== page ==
Nixon: He should talk about courage and . . .

Haldeman: Right.

Nixon: . . . sticking to his guns . . .

Haldeman: Right.

Nixon: . . . all that sort of thing, and that this is working, and things are going up and, you know, just talk confident as hell.

Haldeman: Yep.

Nixon: That's what we need at the present time and Dole is, it's good to see him about every couple weeks, it's not a bad idea, just get him in, 15, 20 minutes.

Haldeman: The point, then, he can go out on the basis of that, you know, and really go for that and sitting in the cabinet meetings and sitting in the leadership meeting.

Nixon: Yeah. Yes, sure, he can do that. And then, of course, uh, he's got to, he ought to, in the morning, start on a little plan of getting MacGregor6 and the rest, uh, all on a programmed, I just, I talked to Colson.7 He's gonna work on Brooke8 and some of these other people, you know, that are, uh, tell ‘em to just hold their fire a little while. Just give us a little time.

Haldeman: Yeah.

Nixon: 'Cause some of these guys'll, the Chinese thing'll worry ‘em and, uh, that, uh, other things. They may think there's more going on than really is.

Haldeman: Yeah.

Nixon: But, uh, I think we need, I need some hard, I don't think we've gotten much in the Senate there yet, you know, he just, whether he's really thought it through or whether we have thought it through in terms of, there should be more than four senators. There should be six or seven, you know, real good, tough senators that are with us. Right?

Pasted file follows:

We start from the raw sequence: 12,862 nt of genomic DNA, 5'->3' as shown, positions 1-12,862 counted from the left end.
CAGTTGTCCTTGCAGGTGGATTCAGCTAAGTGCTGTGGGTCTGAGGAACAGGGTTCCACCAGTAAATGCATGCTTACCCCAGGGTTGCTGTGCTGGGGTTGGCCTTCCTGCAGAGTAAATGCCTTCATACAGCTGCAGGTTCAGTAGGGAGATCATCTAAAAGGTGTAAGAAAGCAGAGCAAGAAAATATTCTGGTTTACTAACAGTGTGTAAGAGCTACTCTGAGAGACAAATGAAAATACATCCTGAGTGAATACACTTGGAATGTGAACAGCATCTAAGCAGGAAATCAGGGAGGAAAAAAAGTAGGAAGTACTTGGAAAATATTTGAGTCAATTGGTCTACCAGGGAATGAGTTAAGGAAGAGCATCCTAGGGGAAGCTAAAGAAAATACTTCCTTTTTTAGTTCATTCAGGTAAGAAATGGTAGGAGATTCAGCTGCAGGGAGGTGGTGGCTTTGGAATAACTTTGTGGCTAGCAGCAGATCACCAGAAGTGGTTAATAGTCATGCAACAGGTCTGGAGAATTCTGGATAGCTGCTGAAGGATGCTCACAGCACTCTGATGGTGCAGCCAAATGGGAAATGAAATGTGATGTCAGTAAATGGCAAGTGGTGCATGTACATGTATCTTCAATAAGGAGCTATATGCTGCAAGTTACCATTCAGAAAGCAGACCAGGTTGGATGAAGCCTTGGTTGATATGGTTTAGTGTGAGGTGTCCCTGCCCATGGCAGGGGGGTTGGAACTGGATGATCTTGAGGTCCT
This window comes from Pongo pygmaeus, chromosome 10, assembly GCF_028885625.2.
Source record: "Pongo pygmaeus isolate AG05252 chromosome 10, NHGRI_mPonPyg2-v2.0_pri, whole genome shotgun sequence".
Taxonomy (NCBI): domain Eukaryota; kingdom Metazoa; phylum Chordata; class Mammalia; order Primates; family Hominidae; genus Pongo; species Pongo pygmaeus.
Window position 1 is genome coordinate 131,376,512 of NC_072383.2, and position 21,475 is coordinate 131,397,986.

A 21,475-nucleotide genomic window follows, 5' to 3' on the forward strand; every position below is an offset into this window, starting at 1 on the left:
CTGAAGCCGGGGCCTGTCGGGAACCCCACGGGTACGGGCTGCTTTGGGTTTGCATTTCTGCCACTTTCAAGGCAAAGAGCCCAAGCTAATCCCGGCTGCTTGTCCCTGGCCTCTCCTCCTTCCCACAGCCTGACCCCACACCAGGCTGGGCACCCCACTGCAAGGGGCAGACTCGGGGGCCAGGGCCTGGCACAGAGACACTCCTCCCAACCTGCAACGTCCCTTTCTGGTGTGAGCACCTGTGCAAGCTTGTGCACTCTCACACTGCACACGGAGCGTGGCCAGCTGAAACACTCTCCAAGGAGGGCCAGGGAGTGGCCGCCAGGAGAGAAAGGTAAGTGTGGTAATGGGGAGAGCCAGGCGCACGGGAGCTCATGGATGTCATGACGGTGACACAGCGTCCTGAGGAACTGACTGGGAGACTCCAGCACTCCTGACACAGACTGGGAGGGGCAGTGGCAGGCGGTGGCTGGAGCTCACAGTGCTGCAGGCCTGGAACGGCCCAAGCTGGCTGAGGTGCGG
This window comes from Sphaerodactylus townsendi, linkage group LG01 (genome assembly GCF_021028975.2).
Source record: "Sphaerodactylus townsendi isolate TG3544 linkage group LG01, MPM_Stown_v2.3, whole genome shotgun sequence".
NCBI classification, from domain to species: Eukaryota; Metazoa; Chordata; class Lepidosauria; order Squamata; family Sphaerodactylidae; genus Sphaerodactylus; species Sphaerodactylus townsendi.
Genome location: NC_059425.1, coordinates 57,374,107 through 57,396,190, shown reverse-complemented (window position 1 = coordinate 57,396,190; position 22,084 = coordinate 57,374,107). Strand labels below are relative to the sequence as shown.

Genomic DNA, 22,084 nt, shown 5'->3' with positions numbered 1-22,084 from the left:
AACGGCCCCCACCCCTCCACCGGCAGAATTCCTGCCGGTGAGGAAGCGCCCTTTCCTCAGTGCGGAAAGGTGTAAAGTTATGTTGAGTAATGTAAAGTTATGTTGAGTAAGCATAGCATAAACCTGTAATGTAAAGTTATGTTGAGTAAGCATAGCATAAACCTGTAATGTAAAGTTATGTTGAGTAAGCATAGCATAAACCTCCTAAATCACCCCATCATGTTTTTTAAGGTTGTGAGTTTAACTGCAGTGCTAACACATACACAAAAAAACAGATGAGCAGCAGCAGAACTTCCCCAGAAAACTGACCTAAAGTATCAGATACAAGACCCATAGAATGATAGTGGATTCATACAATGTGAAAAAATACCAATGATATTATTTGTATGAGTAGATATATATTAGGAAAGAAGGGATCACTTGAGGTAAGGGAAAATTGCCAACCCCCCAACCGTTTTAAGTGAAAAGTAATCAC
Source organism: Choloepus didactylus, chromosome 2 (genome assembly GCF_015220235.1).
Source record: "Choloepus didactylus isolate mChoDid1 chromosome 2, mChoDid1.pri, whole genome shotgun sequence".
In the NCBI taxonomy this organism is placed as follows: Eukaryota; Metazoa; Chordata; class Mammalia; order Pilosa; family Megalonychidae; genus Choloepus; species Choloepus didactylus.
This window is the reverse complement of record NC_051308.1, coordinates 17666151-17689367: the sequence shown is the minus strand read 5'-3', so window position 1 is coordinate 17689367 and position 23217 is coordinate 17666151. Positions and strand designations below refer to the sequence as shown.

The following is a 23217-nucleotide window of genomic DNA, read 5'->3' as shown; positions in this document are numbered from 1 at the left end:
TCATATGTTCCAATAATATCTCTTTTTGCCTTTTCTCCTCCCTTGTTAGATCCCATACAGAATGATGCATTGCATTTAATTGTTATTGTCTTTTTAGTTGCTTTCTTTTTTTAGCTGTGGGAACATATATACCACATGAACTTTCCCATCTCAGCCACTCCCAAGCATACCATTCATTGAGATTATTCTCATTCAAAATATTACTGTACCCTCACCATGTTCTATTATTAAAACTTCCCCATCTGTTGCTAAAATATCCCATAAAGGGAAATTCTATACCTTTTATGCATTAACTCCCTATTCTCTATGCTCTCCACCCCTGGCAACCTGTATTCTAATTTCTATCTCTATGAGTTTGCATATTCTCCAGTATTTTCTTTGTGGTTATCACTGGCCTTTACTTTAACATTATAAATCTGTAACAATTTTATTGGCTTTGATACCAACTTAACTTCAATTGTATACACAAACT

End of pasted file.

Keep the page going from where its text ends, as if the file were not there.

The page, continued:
Haldeman: Yeah, we've got ‘em. I didn't want to get into it with Dole standing there, but we've got the, uh, the group that they want to bring in, you know, is this Senate group —

Nixon: Mmm-hmm.

Haldeman: — and that's, uh - Nixon: Well —

Haldeman:—Goldwater,9 Bellmon,10 Tower,11Baker,12 Dole, Gurney,13 William E. Brock 14 and Taft15

Nixon: Good.

Haldeman: — and then, they also would like to add to that—

Nixon: Bring them in Saturday morning.

Haldeman: — the other solid group, which is Allott,16 Boggs,17 Curtis,18 Hansen19 and Miller20

Nixon: Have all of them come? Miller, too? Yeah?

Haldeman: Even Miller. Miller has voted 90 percent or better —

Nixon: We want him to —

Haldeman: — on all the tough, key votes.

Nixon: We want him to hold firm on this thing, you know.

Haldeman: And see, those five are all up for election.

Nixon: Right. That's a good one to bring in, then. Bring in that —

Haldeman: Allott, Boggs, Curtis, Hansen and Miller—